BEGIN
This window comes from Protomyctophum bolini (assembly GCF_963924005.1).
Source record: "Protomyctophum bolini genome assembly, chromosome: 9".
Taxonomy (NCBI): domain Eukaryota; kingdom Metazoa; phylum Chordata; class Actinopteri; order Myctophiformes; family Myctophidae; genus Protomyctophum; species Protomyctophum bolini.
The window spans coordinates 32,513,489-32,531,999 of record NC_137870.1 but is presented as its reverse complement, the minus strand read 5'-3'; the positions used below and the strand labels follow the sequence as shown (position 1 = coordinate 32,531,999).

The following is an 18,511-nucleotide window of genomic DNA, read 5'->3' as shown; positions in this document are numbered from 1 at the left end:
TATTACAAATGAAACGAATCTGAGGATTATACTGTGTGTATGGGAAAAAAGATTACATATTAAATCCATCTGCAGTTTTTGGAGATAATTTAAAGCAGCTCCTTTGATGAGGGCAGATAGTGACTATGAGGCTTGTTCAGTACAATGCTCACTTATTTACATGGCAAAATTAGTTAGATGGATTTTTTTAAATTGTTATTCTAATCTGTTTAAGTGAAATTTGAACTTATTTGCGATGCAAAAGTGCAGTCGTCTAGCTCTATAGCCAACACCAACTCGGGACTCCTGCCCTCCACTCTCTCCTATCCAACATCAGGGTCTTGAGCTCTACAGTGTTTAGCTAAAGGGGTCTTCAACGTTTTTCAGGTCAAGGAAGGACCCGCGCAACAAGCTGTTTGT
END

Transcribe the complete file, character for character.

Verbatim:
This window comes from Protomyctophum bolini (assembly GCF_963924005.1).
Source record: "Protomyctophum bolini genome assembly, chromosome: 9".
Taxonomy (NCBI): domain Eukaryota; kingdom Metazoa; phylum Chordata; class Actinopteri; order Myctophiformes; family Myctophidae; genus Protomyctophum; species Protomyctophum bolini.
The window spans coordinates 32,513,489-32,531,999 of record NC_137870.1 but is presented as its reverse complement, the minus strand read 5'-3'; the positions used below and the strand labels follow the sequence as shown (position 1 = coordinate 32,531,999).

The following is an 18,511-nucleotide window of genomic DNA, read 5'->3' as shown; positions in this document are numbered from 1 at the left end:
TATTACAAATGAAACGAATCTGAGGATTATACTGTGTGTATGGGAAAAAAGATTACATATTAAATCCATCTGCAGTTTTTGGAGATAATTTAAAGCAGCTCCTTTGATGAGGGCAGATAGTGACTATGAGGCTTGTTCAGTACAATGCTCACTTATTTACATGGCAAAATTAGTTAGATGGATTTTTTTAAATTGTTATTCTAATCTGTTTAAGTGAAATTTGAACTTATTTGCGATGCAAAAGTGCAGTCGTCTAGCTCTATAGCCAACACCAACTCGGGACTCCTGCCCTCCACTCTCTCCTATCCAACATCAGGGTCTTGAGCTCTACAGTGTTTAGCTAAAGGGGTCTTCAACGTTTTTCAGGTCAAGGAAGGACCCGCGCAACAAGCTGTTTGT